Friday, 2 October 2015

Artistic Insight: Sonia Boyce's 'She ain't holding them up, She's holding on (Some English Rose)'

Artistic Insight: One of our volunteers takes a closer look at  Sonia Boyce's work, interpreting its themes and significance. Sonia Boyce is one of the keynote speakers at the 10th Annual Huntley Conference happening on the 10/10/2015. Buy your tickets and find out more here. 

Sonia Boyce’s work is featured in No Colour Bar: Black British Art in Action 1960 – 1990. An English painter and multi-media artist, Boyce’s work explores themes of religion, politics and sexuality. She also explores her Caribbean and British identity, notable for bringing the experience of a black woman to the forefront of British art from the 1980's onwards. 

Sonia Boyce
She ain’t holding them up, She’s holding on (Some English Rose), 1986
Pastel and Gouache on Paper, Middleborough Institute of Modern Art (currently at No Colour Bar: Black British Art in Action 1960 – 1990, Guildhall Art Gallery)

Boyce’s pastel self-portrait She ain’t holding them up, She’s holding on (Some English Rose) explores her existence within her family structure and her identity as both Black and British and how this manifests within her domestic life. 

Sonia Boyce’s pastel drawing depicts a young girl holding up her family with strong musculature arms, abstracted on a brown tiled background. A glimpse of a tropical landscape can be seen in the left top-hand corner, the deep blue sky contrasting with the earthy tones of the rest of the painting. Boyce’s depiction of her family is comprised of a mother and father, with two young girls perched upon his lap – the four of them dressed in smart clothing, as if ready to leave for church or posing for a family photo.  The young girl wears a deep red dress, patterned with thick black roses – alluding to the title and the English expression of ‘An English Rose’, a term for a classical and anglicised beauty.

Boyce’s pose almost mimics the classical pose of Atlas holding up the globe from Greek mythology, suggesting the emotional weight of the young girls support of her family. It conjures up Boyce’s own perception of her responsibility to them as the oldest daughter, whilst at odds with her youthful independence She is simultaneously connected to them, through the placement of her hands and distanced through perspective. Her frontal enlarged position places her at the centre of her family, but her connection to England, eluded to by the roses on her dress, suggest the different cultural identities at play within the family unit. The young girl is the link to the English world, presumably having grown up her as the child of migrants, whose experience of her families’ homeland is received only through her parents experience and mythic story telling. They recede into the picture frame, placed further back and closer to the tropical landscape that is almost out of sight.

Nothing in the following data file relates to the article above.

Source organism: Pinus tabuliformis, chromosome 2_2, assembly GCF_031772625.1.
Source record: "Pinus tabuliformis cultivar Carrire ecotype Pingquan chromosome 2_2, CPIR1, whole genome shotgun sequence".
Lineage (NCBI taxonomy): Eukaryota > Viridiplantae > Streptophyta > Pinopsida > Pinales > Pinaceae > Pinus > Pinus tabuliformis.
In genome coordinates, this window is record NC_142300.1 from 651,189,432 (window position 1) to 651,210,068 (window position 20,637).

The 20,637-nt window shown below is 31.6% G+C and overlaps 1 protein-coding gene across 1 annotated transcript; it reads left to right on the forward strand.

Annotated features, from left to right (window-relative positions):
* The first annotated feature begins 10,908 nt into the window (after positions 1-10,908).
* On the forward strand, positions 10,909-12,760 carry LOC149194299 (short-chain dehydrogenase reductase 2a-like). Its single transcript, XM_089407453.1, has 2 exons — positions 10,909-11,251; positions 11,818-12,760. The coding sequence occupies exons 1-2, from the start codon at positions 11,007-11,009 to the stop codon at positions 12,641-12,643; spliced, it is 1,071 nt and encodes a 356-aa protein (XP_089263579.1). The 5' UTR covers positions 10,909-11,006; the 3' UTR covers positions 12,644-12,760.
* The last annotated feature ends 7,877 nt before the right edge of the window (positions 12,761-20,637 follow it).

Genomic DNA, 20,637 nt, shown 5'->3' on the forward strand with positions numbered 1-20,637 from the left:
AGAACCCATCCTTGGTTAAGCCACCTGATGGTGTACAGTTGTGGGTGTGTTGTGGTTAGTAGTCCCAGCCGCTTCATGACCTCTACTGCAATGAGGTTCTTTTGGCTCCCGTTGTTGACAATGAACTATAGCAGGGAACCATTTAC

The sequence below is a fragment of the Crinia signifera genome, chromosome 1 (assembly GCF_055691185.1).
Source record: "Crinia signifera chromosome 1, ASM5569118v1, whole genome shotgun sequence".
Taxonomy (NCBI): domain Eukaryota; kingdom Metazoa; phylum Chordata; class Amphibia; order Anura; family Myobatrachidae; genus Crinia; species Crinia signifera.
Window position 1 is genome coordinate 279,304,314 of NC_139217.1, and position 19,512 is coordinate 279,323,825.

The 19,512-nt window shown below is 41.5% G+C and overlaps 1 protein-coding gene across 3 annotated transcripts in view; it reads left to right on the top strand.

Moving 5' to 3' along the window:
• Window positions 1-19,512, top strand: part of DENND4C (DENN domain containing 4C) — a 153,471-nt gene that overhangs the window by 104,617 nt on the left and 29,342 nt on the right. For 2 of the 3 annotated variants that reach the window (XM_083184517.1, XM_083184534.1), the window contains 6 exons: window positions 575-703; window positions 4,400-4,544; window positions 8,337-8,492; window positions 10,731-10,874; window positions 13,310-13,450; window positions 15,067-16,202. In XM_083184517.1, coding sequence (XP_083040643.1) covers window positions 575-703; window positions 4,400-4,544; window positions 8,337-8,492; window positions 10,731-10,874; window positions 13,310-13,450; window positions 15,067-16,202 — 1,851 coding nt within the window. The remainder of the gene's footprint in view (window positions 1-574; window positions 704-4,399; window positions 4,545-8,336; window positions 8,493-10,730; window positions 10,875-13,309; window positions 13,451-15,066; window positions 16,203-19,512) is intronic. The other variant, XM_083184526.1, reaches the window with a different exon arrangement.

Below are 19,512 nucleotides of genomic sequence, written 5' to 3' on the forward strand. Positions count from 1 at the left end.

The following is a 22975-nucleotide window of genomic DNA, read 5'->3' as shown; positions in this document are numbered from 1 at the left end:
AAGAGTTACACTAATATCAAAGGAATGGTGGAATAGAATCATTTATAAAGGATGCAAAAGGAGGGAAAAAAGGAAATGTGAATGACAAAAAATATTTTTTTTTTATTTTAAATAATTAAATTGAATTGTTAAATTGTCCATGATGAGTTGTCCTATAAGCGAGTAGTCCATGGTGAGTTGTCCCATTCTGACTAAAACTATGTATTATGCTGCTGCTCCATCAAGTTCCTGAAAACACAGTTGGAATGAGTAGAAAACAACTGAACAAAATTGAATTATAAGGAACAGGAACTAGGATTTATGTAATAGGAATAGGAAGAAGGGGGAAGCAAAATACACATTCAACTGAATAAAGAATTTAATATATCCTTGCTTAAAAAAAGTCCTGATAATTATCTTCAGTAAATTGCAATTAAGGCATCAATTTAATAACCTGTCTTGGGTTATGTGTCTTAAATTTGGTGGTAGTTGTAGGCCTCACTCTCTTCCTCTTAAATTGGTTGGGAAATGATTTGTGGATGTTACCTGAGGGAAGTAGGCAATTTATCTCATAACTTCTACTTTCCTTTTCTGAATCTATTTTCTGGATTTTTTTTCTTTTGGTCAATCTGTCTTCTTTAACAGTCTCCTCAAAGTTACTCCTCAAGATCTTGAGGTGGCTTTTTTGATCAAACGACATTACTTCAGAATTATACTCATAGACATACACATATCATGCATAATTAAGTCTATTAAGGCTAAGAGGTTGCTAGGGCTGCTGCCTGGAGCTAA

The uncertain perspective, which appears to recede whilst remaining flat, is complicated by the view through this window. Through this, the works unstable perspective explores a confusion of identity and cultural displacement. It also demonstrates a surrealist influence, notably that of Rene Magritte who explored the ambivalence of appearance and reality in works such as This is Not A Pipe (1928 – 9). However, the girls assured stance, unfaltering gaze and strength demonstrates how her identity as a Black Englishwoman allows her to identify with both the African diaspora and the country she was born in. Boyce is not one or the other, nor is she limited by the mono-national conceptions of identity and Boyce goes even further to reframe the definition of an ‘English Rose’, emphasising that it is not beauty and strength mutually exclusive to a pale completion.

Sonia Boyce is one of the keynote speakers at the 10th Annual Huntley Conference happening on the 10/10/2015. Buy your ticket and find out more here.

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